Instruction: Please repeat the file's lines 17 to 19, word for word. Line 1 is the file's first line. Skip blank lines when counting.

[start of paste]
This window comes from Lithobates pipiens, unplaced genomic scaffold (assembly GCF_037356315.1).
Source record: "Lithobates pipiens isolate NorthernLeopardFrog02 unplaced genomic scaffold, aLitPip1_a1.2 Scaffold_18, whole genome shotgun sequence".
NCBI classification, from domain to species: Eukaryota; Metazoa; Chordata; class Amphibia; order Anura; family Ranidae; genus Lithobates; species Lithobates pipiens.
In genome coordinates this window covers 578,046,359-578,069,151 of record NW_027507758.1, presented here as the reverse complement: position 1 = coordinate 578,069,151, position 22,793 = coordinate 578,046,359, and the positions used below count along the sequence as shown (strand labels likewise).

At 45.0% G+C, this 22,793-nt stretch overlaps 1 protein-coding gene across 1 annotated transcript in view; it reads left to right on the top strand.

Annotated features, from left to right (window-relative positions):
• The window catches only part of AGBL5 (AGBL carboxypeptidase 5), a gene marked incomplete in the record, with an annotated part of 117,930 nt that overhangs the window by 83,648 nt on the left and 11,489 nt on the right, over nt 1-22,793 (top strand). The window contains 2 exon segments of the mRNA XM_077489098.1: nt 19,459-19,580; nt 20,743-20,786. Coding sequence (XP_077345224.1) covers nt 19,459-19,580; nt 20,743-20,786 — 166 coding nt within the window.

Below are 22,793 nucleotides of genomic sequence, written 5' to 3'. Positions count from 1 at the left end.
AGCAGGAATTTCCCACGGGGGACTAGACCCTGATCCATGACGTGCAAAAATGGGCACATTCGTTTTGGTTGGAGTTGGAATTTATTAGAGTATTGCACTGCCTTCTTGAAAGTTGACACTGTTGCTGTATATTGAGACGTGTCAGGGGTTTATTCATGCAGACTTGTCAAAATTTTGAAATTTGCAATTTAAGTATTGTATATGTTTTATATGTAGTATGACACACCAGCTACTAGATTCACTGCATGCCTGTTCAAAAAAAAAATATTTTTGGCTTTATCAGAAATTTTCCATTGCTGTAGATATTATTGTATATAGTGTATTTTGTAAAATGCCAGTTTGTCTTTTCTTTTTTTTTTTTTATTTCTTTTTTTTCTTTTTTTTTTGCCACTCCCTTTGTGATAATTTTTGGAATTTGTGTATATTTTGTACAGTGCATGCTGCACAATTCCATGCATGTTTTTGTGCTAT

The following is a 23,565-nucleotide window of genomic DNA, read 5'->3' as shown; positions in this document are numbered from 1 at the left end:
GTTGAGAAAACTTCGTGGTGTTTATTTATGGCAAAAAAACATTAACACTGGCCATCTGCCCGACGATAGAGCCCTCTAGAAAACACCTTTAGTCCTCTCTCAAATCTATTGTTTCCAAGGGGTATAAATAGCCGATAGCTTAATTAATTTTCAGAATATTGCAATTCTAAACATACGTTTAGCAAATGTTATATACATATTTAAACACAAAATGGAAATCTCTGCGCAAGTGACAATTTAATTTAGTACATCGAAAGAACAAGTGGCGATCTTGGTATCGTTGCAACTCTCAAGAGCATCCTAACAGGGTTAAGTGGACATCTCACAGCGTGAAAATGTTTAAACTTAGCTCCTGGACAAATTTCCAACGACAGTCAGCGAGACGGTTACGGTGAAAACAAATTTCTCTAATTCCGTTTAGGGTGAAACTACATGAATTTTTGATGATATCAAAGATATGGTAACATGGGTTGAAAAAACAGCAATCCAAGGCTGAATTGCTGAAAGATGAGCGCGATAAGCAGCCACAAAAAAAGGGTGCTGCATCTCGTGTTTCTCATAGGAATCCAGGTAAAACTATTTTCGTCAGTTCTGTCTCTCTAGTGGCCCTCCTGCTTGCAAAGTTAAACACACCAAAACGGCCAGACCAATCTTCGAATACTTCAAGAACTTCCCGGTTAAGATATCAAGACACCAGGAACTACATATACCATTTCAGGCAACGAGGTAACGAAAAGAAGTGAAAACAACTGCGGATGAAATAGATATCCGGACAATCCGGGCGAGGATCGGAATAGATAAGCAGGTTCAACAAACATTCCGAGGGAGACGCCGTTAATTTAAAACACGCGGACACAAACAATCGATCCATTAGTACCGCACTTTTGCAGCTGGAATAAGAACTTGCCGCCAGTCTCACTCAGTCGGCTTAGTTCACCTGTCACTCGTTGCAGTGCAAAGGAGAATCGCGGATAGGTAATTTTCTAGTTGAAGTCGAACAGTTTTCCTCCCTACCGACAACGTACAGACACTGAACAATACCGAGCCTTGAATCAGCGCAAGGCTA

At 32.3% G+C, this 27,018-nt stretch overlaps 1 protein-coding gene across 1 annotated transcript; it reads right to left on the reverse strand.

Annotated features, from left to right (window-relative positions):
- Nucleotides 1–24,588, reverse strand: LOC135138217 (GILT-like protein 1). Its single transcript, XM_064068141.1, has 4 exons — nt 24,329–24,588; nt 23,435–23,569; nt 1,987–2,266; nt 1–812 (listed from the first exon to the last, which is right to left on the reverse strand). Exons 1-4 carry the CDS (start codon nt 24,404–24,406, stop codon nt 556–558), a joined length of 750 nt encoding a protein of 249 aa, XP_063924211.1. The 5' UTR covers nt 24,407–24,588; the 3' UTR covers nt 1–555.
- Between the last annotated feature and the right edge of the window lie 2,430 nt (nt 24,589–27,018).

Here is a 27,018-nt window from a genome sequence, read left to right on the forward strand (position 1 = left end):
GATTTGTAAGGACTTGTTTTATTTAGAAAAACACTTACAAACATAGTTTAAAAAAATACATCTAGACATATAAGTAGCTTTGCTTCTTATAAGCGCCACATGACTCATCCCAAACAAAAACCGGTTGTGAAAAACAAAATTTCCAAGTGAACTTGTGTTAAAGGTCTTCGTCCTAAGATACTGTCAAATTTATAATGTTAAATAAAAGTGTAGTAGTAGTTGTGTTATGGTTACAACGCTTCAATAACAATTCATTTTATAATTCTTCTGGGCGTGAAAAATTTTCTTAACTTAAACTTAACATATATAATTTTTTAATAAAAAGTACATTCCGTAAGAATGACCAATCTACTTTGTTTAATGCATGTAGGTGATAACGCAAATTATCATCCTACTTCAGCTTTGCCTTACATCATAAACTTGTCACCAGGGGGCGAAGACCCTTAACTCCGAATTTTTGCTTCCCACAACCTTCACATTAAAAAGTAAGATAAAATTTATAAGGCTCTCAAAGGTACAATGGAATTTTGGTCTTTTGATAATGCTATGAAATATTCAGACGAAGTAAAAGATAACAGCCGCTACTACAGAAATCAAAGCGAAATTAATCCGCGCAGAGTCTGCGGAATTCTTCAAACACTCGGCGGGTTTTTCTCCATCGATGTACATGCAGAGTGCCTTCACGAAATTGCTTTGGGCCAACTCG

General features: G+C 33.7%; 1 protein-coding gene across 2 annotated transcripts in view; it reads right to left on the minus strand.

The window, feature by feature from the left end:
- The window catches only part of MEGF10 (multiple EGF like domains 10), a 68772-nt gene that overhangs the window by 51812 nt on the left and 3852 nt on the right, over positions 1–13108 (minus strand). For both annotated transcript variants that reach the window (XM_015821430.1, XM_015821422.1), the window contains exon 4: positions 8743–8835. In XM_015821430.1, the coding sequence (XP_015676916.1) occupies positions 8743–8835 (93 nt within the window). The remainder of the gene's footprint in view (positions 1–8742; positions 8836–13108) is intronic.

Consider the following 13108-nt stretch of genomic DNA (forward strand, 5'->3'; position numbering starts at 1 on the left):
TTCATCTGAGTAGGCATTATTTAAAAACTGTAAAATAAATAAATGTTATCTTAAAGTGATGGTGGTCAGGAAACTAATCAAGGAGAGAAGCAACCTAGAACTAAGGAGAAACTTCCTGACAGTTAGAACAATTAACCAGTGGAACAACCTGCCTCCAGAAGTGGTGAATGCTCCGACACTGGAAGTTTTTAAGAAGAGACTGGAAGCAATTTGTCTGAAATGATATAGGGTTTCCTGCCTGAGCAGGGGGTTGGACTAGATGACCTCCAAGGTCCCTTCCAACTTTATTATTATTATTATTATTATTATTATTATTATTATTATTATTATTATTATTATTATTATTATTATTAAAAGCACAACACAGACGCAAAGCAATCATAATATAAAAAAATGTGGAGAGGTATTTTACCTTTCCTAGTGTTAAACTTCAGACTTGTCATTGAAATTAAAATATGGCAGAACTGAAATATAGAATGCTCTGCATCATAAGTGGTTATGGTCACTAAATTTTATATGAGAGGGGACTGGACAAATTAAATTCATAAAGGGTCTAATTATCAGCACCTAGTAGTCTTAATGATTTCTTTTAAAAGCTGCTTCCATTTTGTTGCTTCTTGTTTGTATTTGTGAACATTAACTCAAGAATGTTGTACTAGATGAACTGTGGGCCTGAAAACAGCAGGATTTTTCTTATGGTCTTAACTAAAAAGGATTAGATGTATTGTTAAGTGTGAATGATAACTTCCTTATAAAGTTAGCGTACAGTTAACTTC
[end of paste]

GATTTGTAAGGACTTGTTTTATTTAGAAAAACACTTACAAACATAGTTTAAAAAAATACATCTAGACATATAAGTAGCTTTGCTTCTTATAAGCGCCACATGACTCATCCCAAACAAAAACCGGTTGTGAAAAACAAAATTTCCAAGTGAACTTGTGTTAAAGGTCTTCGTCCTAAGATACTGTCAAATTTATAATGTTAAATAAAAGTGTAGTAGTAGTTGTGTTATGGTTACAACGCTTCAATAACAATTCATTTTATAATTCTTCTGGGCGTGAAAAATTTTCTTAACTTAAACTTAACATATATAATTTTTTAATAAAAAGTACATTCCGTAAGAATGACCAATCTACTTTGTTTAATGCATGTAGGTGATAACGCAAATTATCATCCTACTTCAGCTTTGCCTTACATCATAAACTTGTCACCAGGGGGCGAAGACCCTTAACTCCGAATTTTTGCTTCCCACAACCTTCACATTAAAAAGTAAGATAAAATTTATAAGGCTCTCAAAGGTACAATGGAATTTTGGTCTTTTGATAATGCTATGAAATATTCAGACGAAGTAAAAGATAACAGCCGCTACTACAGAAATCAAAGCGAAATTAATCCGCGCAGAGTCTGCGGAATTCTTCAAACACTCGGCGGGTTTTTCTCCATCGATGTACATGCAGAGTGCCTTCACGAAATTGCTTTGGGCCAACTCG

General features: G+C 33.7%; 1 protein-coding gene across 2 annotated transcripts in view; it reads right to left on the minus strand.

The window, feature by feature from the left end: